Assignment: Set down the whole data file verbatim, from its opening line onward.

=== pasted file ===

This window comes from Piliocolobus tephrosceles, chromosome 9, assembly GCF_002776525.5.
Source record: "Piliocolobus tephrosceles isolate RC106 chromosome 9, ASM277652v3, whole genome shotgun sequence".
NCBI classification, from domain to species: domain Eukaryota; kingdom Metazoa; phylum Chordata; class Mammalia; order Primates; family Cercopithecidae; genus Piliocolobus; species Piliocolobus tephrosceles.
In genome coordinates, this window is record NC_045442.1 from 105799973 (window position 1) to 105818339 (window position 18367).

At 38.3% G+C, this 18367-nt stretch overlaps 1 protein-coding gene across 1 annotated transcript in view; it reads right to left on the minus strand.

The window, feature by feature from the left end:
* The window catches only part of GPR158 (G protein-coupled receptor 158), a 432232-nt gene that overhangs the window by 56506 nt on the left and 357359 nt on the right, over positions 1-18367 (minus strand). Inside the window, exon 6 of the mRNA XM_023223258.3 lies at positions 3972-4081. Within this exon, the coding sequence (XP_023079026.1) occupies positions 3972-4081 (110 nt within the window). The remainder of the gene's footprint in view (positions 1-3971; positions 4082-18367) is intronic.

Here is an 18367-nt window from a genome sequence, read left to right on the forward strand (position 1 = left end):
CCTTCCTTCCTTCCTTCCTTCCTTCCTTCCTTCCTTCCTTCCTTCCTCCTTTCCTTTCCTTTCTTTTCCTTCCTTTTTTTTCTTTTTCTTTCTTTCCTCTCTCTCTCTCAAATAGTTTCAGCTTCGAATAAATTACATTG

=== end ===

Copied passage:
This window comes from Piliocolobus tephrosceles, chromosome 9, assembly GCF_002776525.5.
Source record: "Piliocolobus tephrosceles isolate RC106 chromosome 9, ASM277652v3, whole genome shotgun sequence".
NCBI classification, from domain to species: domain Eukaryota; kingdom Metazoa; phylum Chordata; class Mammalia; order Primates; family Cercopithecidae; genus Piliocolobus; species Piliocolobus tephrosceles.
In genome coordinates, this window is record NC_045442.1 from 105799973 (window position 1) to 105818339 (window position 18367).

At 38.3% G+C, this 18367-nt stretch overlaps 1 protein-coding gene across 1 annotated transcript in view; it reads right to left on the minus strand.

The window, feature by feature from the left end:
* The window catches only part of GPR158 (G protein-coupled receptor 158), a 432232-nt gene that overhangs the window by 56506 nt on the left and 357359 nt on the right, over positions 1-18367 (minus strand). Inside the window, exon 6 of the mRNA XM_023223258.3 lies at positions 3972-4081. Within this exon, the coding sequence (XP_023079026.1) occupies positions 3972-4081 (110 nt within the window). The remainder of the gene's footprint in view (positions 1-3971; positions 4082-18367) is intronic.

Here is an 18367-nt window from a genome sequence, read left to right on the forward strand (position 1 = left end):
CCTTCCTTCCTTCCTTCCTTCCTTCCTTCCTTCCTTCCTTCCTTCCTCCTTTCCTTTCCTTTCTTTTCCTTCCTTTTTTTTCTTTTTCTTTCTTTCCTCTCTCTCTCTCAAATAGTTTCAGCTTCGAATAAATTACATTG